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Pati & Caroline's Favorite Art Tools

Both Pati and Caroline like to use tools that are simple and enjoyable for use by all children. The tools below are just a small sampling of the tools discussed in Chapter 5 of the Emergent Literacy Success Book. pp128-132.

Adapted Stamps

Letters, shapes, and/or character stamps can be used for independent participation in art activities, writing activities, creative storytelling, and story construction. Adapted stamps can also be used as a means to assist a child in partial participation in such activities. Adapted stamps are simple to make, with shapes or letters cut from sponges. Some children have more difficulty with the sponges because they tend to slide. Covering your sponge with Flexi-cut (a rubber material used for block printing) or bicycle tubing stops the sliding (Stamp Kits are available from Creative Communicating). Word stamps sets are also available. For example, a Six-Word Stamp Set includes: I, see, the, this, is, a (Nellie Edge Resources). Story stamp base and kit are available to accompany each of the stories in the Storytime series (Creative Communicating). Children with more severe physical disabilities may have difficulty participating successfully in these activities; however, initially limiting the number of shapes or items presented can result in more successful experiences.

Adapted Battery or Electric Scissors

A variety of adapted scissors are commercially available for children who do not have the fine motor skills to manipulate common scissors. However, many students cannot manipulate even these adapted scissors. Battery-operated or electric scissors can be used with a partner to cut out desired items for the child with physical disabilities. The battery-operated type is even available at local "dollar stores." These scissors can be made switch-accessible using a battery adaptor and/or an environmental control unit (Ablenet, Enabling Devices, Reach, Don Johnston). Switch activation turns the scissors on while the partner guides the scissors. The scissors also make a noise that adds to the interest for some students.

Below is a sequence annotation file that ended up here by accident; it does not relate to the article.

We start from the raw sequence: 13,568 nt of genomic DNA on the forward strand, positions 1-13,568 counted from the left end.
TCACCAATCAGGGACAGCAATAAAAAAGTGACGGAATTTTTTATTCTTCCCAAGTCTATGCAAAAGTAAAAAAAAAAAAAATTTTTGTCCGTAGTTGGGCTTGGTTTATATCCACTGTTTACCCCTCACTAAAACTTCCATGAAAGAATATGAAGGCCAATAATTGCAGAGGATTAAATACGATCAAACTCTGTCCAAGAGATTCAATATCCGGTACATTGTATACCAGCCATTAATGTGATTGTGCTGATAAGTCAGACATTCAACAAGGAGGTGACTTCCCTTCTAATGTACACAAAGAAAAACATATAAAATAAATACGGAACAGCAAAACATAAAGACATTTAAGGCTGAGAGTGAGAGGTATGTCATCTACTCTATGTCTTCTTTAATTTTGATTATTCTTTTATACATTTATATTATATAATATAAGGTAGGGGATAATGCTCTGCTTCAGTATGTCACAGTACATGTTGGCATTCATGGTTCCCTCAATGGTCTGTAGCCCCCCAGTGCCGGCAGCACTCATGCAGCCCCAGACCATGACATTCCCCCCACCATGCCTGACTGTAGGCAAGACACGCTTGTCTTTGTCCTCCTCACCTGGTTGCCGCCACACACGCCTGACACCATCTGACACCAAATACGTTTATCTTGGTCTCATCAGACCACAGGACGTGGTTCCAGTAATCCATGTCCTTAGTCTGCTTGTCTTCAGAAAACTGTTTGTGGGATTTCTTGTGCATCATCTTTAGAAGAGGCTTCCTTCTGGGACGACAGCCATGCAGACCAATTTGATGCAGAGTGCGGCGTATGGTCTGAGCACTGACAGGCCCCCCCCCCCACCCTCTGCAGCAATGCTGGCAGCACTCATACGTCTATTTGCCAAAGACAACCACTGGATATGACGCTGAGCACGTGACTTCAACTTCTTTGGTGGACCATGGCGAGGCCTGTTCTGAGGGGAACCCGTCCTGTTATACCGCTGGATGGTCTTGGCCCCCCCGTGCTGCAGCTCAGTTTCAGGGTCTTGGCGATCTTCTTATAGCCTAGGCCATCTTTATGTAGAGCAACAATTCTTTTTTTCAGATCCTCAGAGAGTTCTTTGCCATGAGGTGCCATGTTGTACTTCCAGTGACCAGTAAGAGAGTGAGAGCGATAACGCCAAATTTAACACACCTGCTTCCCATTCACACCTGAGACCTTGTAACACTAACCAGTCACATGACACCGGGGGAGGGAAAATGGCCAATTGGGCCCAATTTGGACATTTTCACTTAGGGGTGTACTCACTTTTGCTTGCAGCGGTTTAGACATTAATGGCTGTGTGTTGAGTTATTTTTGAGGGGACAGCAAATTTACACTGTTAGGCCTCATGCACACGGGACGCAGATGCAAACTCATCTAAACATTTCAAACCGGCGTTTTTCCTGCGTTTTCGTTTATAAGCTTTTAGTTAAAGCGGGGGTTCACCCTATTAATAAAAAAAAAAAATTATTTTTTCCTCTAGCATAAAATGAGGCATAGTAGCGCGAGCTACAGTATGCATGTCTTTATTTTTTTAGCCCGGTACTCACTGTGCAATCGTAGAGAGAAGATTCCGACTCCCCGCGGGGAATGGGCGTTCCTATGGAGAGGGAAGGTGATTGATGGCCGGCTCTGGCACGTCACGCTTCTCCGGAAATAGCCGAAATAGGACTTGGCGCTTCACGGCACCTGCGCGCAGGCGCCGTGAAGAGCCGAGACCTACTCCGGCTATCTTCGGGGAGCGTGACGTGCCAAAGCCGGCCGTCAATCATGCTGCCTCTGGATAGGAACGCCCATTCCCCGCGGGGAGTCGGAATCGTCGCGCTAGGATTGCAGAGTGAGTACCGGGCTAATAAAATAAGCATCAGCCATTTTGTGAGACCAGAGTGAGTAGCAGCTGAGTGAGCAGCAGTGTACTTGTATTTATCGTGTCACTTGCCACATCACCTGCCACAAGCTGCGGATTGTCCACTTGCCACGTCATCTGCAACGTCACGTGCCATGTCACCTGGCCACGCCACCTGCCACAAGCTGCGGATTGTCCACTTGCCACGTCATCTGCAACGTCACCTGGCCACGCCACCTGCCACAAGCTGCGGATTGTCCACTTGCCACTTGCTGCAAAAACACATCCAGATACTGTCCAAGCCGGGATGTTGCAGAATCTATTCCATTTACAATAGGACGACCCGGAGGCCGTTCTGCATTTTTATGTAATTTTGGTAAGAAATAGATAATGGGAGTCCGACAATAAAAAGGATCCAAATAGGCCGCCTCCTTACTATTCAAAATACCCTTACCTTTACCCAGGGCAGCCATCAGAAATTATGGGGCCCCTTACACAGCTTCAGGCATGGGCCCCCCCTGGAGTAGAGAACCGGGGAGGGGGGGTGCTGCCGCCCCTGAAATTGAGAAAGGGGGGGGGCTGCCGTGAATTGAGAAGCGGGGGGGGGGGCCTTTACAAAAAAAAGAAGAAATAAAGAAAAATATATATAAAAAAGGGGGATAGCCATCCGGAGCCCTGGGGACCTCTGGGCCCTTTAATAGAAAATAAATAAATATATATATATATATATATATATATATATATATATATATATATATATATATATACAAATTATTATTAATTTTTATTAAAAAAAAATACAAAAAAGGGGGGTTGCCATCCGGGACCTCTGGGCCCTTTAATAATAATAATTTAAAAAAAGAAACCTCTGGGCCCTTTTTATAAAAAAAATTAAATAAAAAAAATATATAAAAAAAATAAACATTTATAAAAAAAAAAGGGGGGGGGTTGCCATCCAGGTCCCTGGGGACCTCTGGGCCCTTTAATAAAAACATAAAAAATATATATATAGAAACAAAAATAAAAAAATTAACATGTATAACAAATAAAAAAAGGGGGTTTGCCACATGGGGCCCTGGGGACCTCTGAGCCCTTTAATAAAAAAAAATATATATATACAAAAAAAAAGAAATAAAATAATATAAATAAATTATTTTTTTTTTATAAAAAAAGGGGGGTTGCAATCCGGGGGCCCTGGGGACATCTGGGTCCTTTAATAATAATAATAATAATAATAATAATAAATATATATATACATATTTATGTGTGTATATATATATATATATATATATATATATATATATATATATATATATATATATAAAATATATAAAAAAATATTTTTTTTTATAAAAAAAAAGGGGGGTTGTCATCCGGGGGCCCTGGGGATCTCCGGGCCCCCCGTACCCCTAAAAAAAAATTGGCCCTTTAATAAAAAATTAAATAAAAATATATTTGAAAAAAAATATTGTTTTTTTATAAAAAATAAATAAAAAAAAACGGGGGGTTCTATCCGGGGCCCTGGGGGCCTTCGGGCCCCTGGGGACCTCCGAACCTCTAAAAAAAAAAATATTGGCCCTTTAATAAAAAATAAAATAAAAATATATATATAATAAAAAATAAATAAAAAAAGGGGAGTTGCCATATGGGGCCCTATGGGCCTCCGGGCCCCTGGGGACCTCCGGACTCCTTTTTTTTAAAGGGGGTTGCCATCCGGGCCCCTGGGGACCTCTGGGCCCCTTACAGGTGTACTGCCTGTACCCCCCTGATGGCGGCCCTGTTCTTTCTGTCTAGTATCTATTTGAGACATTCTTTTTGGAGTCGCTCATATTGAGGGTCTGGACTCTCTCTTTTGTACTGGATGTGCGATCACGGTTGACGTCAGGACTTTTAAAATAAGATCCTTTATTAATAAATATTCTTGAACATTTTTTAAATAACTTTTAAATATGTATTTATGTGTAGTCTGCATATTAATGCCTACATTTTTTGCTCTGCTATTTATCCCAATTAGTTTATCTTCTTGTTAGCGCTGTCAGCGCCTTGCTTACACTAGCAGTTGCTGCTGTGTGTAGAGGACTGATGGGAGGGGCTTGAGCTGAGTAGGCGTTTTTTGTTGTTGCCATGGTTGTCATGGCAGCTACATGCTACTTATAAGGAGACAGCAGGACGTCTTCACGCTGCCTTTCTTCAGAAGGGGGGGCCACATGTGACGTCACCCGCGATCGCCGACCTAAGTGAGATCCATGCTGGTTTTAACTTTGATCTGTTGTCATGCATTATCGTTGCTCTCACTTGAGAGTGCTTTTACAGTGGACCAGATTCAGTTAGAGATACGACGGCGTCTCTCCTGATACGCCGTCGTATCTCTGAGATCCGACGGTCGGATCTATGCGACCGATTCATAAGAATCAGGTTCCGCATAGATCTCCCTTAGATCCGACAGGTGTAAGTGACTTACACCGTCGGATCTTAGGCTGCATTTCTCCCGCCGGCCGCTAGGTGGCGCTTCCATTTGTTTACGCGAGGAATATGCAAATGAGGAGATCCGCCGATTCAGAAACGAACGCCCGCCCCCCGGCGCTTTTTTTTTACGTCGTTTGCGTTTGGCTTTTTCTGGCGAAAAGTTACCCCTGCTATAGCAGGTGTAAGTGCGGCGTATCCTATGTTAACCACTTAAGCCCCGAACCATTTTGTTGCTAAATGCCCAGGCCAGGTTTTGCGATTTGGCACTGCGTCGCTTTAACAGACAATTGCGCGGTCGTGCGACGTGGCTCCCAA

drawing of two kids using electric scissors

Adapted Paint Rollers

An adapted paint roller can be used to make interesting patterns across a paper. King-DeBaun (1994) suggests extending the handle of commercially available paint rollers (the smaller paint rollers are easier to manipulate). Make a large "T" with 1" or 1.5" PVC piping depending upon the size of the handle. Adjust the length according to the child's range of motion. Stick the end of the paint roller inside the piping. Dip the roller in paint and let the children push the roll across the paper. Flexicut can be cut into interesting shapes or backgrounds. (i.e., stars and moon for night background, clouds and sun for daytime background, waves for water background, etc.) The child can create the background scene for his drawing.

Tacky Handles

Linda Burkhart (1993, p. 167) suggests making "tacky handles" to pick up small pieces of paper. Handles can be created from wide dowels or rectangular blocks. One end is made "tacky" using Post It strips, Tac-A-Note glue, spray tacky adhesive, or sticky putty (e.g., Stick Tac, Fun Tac, Blue Tac). The child can pick up a piece of paper, such as a part for a face, by sticking it to the handle. To release the piece of paper, Burkhart suggests making the surface of the artwork or work paper even stickier. For example, double-sided carpet tape can be affixed to the work paper at strategic points, to allow the paper to come off the handle and stick to the artwork.


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This material was developed by the National Center to Improve Practice (NCIP), located at Education Development Center, Inc. in Newton, Massachusetts.  NCIP was funded by the U.S. Department of Education, Office of Special Education Programs from October 1, 1992 - September 30, 1998, Grant #H180N20013.  Permission is granted to copy and disseminate this information.  If you do so, please cite NCIP.   Contents do not necessarily reflect the views or policies of the Department of Education, nor does mention of trade names, commercial products, or organizations imply endorsement by NCIP, EDC, or the U.S. Government.  This site was last updated in September 1998.

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